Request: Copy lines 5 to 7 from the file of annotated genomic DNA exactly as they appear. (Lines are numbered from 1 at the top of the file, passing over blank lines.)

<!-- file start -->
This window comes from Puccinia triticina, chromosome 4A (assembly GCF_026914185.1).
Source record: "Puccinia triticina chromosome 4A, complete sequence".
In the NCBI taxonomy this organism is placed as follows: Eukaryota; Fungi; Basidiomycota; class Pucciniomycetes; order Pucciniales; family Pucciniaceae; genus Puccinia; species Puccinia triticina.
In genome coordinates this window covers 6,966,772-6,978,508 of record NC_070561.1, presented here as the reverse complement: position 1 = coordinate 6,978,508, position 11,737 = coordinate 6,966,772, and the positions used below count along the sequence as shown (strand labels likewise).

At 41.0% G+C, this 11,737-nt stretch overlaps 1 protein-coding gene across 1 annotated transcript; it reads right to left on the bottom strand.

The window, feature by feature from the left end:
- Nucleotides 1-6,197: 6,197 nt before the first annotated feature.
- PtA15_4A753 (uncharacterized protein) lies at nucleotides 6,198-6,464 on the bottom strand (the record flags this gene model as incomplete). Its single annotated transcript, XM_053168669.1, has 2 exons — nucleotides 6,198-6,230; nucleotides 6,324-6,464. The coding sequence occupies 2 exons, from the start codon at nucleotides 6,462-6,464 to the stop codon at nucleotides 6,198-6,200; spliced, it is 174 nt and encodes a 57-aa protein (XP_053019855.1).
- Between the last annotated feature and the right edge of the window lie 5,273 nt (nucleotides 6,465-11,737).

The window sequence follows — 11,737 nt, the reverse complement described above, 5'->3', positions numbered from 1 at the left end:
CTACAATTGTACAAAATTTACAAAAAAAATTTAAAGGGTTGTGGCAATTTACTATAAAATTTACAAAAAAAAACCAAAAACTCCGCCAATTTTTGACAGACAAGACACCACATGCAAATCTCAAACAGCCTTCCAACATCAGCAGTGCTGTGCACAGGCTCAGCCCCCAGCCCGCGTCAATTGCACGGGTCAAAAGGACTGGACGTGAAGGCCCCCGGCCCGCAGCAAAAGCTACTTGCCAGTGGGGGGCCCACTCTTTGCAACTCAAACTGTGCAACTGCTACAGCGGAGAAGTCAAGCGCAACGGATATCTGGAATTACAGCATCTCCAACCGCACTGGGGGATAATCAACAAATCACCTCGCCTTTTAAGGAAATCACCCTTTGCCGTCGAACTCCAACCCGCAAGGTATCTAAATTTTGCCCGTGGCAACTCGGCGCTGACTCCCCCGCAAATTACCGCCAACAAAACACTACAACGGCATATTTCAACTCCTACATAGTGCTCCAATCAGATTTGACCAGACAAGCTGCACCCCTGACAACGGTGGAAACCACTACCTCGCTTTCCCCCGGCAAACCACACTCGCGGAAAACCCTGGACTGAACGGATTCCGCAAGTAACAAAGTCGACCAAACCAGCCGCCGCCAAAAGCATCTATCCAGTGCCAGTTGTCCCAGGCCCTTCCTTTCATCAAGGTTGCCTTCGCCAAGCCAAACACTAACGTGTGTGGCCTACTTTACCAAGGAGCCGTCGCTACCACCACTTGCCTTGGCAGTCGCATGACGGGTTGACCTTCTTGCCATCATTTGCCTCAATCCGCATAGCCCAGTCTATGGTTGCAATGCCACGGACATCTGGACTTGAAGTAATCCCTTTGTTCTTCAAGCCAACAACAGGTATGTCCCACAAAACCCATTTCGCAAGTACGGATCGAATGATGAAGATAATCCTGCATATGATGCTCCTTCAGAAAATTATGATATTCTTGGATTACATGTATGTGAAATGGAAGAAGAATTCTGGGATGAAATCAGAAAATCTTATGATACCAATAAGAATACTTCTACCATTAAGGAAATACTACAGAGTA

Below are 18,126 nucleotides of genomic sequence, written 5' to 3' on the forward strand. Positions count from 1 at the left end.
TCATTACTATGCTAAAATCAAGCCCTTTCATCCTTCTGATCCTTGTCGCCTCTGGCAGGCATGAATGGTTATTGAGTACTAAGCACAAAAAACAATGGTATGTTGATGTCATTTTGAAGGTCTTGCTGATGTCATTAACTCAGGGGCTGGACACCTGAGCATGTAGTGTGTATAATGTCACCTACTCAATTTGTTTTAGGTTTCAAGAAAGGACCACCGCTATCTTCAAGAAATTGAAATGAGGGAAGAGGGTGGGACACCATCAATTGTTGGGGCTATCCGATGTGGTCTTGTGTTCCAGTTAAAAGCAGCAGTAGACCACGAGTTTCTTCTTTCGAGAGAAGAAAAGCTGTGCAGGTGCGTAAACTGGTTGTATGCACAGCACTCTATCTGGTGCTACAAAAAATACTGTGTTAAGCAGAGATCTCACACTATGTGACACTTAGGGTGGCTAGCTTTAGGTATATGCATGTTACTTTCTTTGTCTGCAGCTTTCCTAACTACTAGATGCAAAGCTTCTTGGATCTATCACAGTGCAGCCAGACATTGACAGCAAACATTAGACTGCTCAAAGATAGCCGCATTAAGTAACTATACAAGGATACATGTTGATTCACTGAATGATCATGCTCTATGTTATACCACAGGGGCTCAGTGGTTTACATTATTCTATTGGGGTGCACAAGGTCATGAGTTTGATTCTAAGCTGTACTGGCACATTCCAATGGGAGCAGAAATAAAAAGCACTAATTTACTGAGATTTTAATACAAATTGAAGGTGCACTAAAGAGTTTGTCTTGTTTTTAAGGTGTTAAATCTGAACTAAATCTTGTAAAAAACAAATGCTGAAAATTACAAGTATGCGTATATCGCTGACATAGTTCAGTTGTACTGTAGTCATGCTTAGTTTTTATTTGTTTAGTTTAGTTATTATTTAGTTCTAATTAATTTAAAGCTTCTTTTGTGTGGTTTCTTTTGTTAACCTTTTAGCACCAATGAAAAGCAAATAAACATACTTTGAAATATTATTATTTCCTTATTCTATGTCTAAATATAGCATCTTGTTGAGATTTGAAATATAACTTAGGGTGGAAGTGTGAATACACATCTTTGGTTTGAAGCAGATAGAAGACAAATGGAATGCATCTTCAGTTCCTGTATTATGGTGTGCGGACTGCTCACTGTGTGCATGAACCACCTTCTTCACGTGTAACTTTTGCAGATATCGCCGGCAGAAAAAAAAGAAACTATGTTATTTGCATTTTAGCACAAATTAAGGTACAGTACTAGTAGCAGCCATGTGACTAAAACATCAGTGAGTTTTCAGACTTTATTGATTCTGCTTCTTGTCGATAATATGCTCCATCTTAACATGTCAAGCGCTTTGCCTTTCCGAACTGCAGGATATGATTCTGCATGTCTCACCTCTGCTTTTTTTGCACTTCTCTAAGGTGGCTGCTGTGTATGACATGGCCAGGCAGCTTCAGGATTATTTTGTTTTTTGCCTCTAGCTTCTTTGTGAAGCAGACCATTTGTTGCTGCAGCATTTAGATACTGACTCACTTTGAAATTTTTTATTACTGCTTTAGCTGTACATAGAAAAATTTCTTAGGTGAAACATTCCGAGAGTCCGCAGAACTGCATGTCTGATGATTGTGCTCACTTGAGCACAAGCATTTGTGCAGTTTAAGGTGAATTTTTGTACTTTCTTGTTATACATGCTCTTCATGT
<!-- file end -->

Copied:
At 41.0% G+C, this 11,737-nt stretch overlaps 1 protein-coding gene across 1 annotated transcript; it reads right to left on the bottom strand.

The window, feature by feature from the left end:
- Nucleotides 1-6,197: 6,197 nt before the first annotated feature.